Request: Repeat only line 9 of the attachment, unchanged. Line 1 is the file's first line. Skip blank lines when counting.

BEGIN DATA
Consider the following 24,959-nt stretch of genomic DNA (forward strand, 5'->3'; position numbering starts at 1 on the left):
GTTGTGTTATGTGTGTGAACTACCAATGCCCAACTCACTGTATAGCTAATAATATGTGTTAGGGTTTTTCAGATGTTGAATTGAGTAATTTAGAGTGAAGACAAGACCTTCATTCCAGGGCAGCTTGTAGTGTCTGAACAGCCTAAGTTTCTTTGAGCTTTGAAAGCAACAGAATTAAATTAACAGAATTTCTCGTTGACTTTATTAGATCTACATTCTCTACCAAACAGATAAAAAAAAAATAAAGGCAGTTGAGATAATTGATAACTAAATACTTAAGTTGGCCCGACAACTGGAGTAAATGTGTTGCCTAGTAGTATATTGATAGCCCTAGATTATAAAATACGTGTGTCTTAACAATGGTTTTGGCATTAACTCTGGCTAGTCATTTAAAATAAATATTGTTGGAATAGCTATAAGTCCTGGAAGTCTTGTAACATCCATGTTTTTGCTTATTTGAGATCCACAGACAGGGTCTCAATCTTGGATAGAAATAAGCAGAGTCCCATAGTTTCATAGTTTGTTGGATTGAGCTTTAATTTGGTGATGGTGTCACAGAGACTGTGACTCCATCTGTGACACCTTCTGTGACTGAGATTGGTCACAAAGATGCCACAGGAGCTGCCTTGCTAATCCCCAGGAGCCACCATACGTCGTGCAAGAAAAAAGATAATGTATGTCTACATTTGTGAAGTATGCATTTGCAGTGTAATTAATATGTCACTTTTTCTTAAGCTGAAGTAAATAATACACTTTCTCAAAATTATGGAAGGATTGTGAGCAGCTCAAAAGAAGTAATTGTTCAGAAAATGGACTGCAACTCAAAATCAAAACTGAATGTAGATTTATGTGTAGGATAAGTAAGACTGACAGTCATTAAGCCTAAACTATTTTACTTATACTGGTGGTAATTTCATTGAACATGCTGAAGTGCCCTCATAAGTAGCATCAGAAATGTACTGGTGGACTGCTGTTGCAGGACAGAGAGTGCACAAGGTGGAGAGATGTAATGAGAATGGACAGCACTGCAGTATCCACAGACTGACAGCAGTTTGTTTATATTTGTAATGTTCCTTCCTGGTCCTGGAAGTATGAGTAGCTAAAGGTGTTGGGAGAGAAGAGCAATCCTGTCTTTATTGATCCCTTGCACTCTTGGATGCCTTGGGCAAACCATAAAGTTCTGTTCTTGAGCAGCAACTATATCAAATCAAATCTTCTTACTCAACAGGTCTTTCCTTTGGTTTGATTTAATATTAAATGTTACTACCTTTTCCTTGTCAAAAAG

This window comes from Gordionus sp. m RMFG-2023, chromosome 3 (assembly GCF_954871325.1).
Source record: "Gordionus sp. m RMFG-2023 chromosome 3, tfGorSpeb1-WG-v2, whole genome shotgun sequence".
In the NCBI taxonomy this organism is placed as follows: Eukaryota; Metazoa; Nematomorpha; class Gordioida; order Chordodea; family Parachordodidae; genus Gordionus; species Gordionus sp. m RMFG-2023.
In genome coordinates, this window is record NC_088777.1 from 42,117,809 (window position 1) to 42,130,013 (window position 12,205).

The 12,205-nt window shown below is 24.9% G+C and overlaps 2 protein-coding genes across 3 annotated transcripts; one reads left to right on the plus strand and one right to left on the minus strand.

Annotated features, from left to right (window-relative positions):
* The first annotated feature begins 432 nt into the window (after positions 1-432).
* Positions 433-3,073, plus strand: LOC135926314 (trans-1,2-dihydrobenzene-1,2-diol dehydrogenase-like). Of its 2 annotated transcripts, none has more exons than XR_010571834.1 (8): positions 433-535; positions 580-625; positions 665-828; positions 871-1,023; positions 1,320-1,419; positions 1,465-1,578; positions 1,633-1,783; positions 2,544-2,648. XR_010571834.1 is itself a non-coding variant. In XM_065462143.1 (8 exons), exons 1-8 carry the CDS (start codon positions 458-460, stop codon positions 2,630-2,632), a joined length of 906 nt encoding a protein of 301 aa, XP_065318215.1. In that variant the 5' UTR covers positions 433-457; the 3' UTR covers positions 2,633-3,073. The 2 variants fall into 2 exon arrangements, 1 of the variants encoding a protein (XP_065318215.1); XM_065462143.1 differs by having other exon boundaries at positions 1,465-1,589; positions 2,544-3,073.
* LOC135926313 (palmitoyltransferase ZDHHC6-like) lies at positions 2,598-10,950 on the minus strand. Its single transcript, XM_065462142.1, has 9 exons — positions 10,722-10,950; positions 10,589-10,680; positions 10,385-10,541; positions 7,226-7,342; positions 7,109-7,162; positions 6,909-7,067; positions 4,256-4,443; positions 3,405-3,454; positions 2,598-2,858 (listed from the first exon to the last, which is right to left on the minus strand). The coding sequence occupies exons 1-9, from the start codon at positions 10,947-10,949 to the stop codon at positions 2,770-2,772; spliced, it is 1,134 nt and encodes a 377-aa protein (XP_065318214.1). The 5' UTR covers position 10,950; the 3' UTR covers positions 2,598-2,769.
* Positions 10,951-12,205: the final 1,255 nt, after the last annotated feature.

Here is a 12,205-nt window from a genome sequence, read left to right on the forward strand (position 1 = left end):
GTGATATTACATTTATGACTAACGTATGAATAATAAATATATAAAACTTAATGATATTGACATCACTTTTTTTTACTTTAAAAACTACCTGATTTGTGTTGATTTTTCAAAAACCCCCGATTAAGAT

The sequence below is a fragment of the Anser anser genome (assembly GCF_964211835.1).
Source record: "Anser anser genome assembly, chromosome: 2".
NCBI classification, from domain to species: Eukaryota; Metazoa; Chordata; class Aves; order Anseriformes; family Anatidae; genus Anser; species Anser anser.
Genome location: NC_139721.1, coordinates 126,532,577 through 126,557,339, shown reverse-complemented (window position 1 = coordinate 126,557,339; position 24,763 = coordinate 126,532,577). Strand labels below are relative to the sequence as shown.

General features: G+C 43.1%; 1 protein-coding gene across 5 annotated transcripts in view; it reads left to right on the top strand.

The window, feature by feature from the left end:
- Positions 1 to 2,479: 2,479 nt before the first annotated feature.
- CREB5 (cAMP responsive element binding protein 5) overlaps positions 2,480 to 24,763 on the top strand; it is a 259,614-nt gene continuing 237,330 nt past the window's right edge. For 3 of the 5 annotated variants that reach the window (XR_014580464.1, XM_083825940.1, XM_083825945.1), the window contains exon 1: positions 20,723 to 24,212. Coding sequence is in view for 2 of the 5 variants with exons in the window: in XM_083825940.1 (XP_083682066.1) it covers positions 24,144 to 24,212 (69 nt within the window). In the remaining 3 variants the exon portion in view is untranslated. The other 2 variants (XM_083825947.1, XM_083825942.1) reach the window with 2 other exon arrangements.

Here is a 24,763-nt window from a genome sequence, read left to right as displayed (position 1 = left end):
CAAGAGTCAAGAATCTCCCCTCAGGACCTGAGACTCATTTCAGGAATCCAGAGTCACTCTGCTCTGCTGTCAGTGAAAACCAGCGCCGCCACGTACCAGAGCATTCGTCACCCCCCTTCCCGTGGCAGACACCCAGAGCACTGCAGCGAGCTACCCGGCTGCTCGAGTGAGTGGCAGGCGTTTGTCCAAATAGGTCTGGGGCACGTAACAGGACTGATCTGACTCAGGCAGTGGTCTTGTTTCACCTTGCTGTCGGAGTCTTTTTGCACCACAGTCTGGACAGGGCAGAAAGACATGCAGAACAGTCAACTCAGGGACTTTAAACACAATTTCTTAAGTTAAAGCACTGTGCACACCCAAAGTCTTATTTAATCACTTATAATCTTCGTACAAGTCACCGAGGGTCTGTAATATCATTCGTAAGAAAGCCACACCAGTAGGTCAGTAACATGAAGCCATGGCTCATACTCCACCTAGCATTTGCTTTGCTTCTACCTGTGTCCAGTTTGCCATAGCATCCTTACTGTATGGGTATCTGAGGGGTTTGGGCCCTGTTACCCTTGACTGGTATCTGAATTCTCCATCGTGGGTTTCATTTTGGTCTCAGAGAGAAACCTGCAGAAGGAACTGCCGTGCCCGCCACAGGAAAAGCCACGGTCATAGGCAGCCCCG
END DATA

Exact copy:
* The first annotated feature begins 432 nt into the window (after positions 1-432).